Here we consider bandgap, arguably the most important band structure feature, as an example of the material property set as a target for deep ESE. The first objective is to identify the bandgap limits that can be reached by strained diamond within the phononstable region for ESE. We find the bandgap of the diamond can be increased to realize better performance in power electronics and optical applications. It can also be transformed to resemble the properties of any smallbandgap semiconductors and to exhibit a complete semiconductortometal transition to become a metallike electrical conductor at different strain states. The next objective is to determine the transitions between direct and indirect bandgap. Our study shows that the \({\mathrm{{\Gamma}}}\) point or the center of the Brillouin zone is associated with a direct bandgap, and it is achieved only when the proper shear strain components are imposed. Among all possible strains in the 6D strain space, the present model has identified a number of strain states that result in a direct bandgap in the diamond. These are illustrated in Fig. 4a. The present calculations explore the entire 6D strain state to identify optimal pathways for deep ESE within the full spectrum of theoretical possibilities. The power of ESE is demonstrated not only in tuning the bandgap value but also in facilitating the indirecttodirect bandgap transition that benefits photon emission and absorption.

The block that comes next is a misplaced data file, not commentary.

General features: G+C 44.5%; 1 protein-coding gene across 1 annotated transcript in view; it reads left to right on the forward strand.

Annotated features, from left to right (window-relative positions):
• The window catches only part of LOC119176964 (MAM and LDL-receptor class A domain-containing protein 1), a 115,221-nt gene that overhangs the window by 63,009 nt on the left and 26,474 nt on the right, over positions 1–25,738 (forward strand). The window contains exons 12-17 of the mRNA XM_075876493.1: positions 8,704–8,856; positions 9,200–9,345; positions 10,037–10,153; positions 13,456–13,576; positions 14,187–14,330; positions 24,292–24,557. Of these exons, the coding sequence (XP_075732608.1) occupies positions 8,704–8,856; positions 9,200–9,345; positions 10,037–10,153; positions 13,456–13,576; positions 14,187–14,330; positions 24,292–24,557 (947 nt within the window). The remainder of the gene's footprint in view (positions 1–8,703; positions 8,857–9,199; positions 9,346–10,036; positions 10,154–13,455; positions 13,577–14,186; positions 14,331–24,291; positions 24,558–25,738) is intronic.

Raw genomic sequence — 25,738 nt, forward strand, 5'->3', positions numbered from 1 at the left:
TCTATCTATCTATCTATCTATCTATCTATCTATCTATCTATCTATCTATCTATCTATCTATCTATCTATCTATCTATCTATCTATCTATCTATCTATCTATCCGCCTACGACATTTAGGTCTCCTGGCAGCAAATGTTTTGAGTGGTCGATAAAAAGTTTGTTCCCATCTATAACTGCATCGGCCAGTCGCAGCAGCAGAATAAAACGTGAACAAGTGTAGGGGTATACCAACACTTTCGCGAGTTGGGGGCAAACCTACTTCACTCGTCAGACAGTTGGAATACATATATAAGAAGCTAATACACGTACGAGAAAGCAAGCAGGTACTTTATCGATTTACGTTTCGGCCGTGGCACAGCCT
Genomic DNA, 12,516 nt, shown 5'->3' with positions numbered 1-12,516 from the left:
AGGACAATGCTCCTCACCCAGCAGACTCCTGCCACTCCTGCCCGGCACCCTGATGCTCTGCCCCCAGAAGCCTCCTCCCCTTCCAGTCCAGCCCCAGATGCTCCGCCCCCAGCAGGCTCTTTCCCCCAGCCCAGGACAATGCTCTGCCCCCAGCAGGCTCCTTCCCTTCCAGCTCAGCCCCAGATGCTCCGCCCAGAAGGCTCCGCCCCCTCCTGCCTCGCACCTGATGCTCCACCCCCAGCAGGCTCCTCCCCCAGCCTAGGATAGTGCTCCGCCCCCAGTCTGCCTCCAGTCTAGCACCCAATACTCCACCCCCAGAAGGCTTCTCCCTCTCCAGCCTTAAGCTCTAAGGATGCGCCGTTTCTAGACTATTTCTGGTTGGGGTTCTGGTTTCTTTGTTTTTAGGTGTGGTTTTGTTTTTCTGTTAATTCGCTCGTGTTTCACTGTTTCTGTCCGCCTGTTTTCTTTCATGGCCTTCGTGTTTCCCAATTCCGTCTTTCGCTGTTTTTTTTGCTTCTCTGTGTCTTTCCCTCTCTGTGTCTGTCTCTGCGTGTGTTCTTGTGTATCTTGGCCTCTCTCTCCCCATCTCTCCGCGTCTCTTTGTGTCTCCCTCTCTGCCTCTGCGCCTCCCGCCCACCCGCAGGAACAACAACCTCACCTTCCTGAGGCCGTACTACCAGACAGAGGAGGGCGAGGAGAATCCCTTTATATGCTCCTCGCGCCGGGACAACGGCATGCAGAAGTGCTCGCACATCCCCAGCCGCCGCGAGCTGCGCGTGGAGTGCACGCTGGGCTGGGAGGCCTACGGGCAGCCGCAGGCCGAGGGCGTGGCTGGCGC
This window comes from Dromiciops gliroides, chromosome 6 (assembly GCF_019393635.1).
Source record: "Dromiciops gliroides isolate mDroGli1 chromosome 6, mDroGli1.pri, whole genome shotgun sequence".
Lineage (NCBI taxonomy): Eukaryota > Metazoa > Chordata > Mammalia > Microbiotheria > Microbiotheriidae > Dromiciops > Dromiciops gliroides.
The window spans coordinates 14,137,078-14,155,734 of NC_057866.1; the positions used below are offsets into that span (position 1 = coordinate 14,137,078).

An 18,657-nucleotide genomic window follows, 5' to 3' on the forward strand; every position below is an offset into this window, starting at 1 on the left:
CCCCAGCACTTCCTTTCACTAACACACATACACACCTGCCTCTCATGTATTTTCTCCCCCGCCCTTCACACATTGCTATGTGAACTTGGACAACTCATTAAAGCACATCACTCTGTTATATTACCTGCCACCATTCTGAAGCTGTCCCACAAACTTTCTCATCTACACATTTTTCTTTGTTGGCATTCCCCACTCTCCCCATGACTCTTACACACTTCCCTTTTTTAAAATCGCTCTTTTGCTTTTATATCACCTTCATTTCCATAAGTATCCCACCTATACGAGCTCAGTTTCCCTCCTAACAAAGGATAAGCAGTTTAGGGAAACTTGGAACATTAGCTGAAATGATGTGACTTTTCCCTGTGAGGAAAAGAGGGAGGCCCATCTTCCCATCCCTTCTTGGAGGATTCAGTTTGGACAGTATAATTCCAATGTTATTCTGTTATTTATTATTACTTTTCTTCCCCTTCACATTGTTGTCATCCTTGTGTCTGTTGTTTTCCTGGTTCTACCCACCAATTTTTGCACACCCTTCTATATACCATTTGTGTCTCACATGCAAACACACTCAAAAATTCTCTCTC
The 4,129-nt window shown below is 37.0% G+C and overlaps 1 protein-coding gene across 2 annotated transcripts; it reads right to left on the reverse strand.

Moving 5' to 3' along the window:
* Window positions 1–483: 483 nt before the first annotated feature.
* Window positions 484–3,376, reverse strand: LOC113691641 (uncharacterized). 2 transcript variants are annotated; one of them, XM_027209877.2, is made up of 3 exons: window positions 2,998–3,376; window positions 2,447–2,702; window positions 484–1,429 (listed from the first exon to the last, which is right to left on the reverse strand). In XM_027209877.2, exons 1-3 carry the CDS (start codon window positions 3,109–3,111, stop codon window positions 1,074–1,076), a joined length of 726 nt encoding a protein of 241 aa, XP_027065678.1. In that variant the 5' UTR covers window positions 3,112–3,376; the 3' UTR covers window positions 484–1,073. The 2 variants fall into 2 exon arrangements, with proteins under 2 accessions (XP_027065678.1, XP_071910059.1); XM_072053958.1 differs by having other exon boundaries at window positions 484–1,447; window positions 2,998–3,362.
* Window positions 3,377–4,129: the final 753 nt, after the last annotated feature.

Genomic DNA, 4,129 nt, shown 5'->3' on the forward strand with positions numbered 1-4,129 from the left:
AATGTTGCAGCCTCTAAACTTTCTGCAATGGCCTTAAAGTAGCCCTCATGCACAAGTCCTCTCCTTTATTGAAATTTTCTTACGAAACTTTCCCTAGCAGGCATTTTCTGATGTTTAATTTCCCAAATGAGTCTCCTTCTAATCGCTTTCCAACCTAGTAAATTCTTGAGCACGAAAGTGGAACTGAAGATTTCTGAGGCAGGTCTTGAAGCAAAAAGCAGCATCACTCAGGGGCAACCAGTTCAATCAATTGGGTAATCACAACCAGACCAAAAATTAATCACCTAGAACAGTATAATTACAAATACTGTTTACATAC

In ESE, there would be many possible choices of ε to reach a certain value of direct or indirect bandgap. Applications of these strain states, ε’s, require different amounts of strain energy. The elastic strain energy density is defined as \(h({\boldsymbol{\varepsilon}}) \equiv \frac{{E({\boldsymbol{\varepsilon}})E^{0}}}{V^{0}},\) where \(V^0\) is the undeformed supercell volume, \(E^0\) and E(ε) are the total energy of the undeformed and deformed supercell, respectively. The resultant distribution of available bandgap values \(E_{\mathrm{g}}\) plotted against \(h\) represents the “density of states of bandgap”^{13} as shown in Fig. 4a. There exist many strain states with an elastic strain energy density between 35 to 95 meV/\({\AA}^{3}\) that can reach a direct 3 eV bandgap in the diamond. These strain states lie in the region bounded by the red dashed line. If one aims for the most energyefficient strain case to achieve the goal, one should choose the leftmost strains at a certain bandgap level. An upperbound and lowerbound function can also be defined to describe the limits of reachable bandgap in strained diamond, as indicated by the black dotted lines in Fig. 4a. A complete ranking of the common crystal directions with respect to their role in reducing the bandgap can be found in Supplementary Note 2 and Supplementary Fig. 5. Similarly, an increase in the bandgap can be explored by following the upperbound function (upper black dotted line in Fig. 4a). This line represents pure triaxial compression, i.e., \(\varepsilon _{11} = \varepsilon _{22} = \varepsilon _{33} < 0,\varepsilon _{23} = \varepsilon _{13} = \varepsilon _{12} = 0\).